The Austin State Hospital campus has evolved over the years. The 19th century campus included a dance hall, a laundry facility, a bakery, a mattress factory, a carpenter’s shop, a tailor, a sewing shop, a power plant, an ice plant, a natatorium, and a barber shop. There were gardens, greenhouses, orchards, lakes, and fountains that gave the 380-acre hospital property a park-like atmosphere. The State Hospital also had its own cemetery, which was first located right in front of the original men’s dormitory. But by 1882 hospital administrators decided to move the cemetery because it presented a morbid appearance to both the inmates and the public. The cemetery is now located near 51st Street and Avenue F.

Redesigning the Austin State Hospital Campus

Mental health of the mid-19th century is a far cry from what we know today. Like all institutions, Austin State Hospital suffered from the social ills of the day, including segregation, systemic racism and disparate treatment. Today the hospital has space for about 250 patients, including children and adolescents. Our knowledge and treatment of mental health has greatly advanced. That includes the knowledge of how open spaces, privacy and natural light aid in the healing process. As part of the Austin State Hospital’s redesign plan, some of the campus’ aging buildings will be torn down and replaced with structures that will incorporate prevailing mental health principles into the new campus design.

Artifacts Tell the Story

The Austin State Hospital investigations are uncovering architectural remains from many former buildings, along with personal effects, that bring the campus history to life. Buttons, jewelry, bottles, serving utensils, and ceramic fragments help archaeologists expand the stories that are already documented, and tell new ones.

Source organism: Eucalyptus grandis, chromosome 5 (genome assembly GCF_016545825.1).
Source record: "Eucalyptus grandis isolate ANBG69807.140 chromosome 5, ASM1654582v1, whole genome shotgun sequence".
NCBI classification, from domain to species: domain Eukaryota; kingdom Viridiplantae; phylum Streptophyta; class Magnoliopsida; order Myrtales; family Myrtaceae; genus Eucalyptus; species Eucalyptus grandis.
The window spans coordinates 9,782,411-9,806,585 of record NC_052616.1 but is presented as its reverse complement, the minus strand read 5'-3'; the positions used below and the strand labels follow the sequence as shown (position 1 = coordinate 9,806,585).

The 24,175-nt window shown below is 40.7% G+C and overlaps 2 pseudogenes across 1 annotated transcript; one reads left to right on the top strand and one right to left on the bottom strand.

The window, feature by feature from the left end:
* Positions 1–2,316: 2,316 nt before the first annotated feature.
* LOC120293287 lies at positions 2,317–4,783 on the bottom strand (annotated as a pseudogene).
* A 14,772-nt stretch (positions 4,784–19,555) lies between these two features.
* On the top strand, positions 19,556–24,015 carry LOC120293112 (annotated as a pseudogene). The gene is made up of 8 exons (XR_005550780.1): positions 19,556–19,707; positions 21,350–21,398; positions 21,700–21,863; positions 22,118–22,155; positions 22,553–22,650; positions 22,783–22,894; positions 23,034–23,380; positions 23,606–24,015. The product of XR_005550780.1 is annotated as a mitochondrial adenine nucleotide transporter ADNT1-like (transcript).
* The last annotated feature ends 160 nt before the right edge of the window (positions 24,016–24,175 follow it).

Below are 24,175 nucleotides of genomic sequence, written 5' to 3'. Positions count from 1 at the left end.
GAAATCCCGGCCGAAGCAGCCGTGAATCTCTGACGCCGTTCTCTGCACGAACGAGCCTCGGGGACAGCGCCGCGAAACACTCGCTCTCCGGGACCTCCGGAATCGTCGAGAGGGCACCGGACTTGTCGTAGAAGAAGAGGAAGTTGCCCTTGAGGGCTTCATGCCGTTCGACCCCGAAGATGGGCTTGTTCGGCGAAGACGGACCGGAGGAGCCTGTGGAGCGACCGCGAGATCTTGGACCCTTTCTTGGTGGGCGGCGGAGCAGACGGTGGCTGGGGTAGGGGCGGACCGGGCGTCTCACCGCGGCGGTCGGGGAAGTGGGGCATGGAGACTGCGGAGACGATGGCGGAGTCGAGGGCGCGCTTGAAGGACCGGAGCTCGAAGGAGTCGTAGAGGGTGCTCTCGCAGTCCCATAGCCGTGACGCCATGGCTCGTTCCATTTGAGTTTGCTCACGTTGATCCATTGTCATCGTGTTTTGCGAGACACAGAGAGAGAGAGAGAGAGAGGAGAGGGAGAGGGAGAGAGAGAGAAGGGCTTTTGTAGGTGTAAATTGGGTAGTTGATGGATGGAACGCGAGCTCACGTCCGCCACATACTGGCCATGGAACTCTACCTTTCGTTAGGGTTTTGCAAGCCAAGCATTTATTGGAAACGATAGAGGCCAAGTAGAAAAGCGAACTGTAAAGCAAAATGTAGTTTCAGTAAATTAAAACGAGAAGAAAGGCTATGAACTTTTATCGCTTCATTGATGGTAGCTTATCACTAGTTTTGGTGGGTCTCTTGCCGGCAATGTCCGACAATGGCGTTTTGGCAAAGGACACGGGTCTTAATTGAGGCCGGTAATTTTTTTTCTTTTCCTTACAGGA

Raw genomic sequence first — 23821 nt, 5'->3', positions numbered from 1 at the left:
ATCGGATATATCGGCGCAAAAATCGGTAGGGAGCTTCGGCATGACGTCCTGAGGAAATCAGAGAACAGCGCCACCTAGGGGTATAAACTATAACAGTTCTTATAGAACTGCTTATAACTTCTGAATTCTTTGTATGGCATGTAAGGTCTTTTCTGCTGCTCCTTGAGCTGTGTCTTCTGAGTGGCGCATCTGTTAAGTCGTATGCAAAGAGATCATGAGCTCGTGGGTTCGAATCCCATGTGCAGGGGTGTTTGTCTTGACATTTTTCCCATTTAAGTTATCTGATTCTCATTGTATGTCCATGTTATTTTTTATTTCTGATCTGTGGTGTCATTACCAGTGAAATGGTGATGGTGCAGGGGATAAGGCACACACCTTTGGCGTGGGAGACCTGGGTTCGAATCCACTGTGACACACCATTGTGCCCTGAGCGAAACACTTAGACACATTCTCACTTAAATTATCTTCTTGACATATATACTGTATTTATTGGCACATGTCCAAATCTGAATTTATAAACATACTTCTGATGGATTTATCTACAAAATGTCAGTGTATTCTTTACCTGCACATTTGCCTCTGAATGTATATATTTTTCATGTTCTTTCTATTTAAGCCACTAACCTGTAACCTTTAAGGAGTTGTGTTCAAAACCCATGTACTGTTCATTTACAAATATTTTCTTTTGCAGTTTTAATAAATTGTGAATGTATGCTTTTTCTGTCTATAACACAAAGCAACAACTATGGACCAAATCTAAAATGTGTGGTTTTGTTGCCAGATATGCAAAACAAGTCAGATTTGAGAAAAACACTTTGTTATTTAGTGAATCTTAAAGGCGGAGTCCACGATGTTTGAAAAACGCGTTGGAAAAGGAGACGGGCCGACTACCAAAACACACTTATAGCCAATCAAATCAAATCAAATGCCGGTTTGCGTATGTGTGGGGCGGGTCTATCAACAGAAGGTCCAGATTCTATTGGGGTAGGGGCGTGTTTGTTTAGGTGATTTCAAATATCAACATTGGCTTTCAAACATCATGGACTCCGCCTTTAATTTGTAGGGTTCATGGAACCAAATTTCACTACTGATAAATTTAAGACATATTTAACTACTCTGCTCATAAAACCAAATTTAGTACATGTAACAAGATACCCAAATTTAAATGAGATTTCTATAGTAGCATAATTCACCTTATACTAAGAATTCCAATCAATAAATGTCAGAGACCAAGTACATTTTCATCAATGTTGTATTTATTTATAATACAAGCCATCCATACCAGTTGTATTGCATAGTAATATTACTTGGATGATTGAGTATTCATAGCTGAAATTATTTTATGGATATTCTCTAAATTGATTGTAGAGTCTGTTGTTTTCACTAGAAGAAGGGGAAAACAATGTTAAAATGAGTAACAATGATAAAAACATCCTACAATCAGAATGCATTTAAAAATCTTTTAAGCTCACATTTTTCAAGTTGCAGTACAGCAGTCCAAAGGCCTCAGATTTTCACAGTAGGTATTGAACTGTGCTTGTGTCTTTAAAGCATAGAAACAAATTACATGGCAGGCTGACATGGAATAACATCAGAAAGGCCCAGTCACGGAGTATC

Keys and locks are among the more common items archaeologists have found during the State Hospital excavations. Doors were kept locked to prevent patients from escaping their rooms and the hospital grounds. Locks kept people restrained, prevented them from raiding medicine closets, and from having prohibited sexual relations. Sarah C. Sitton, who wrote a history of the hospital, notes that violence, drug abuse and sexual contact were all too common on campus. The hospital was investigated for sexual abuse several times in its history. As early as 1887, an investigation was launched into improper sexual relations that were said to have occurred at the Austin State Hospital, resulting in pregnancy for a number of women. As reported in the Fort Worth Gazette, the investigation concluded that the white women involved were pregnant when they arrived, but at least one African American patient conceived after she arrived. The investigation also determined that male employees had assaulted female employees. The female victims were dismissed from their jobs. The sexual assault of African American patients was simply ignored.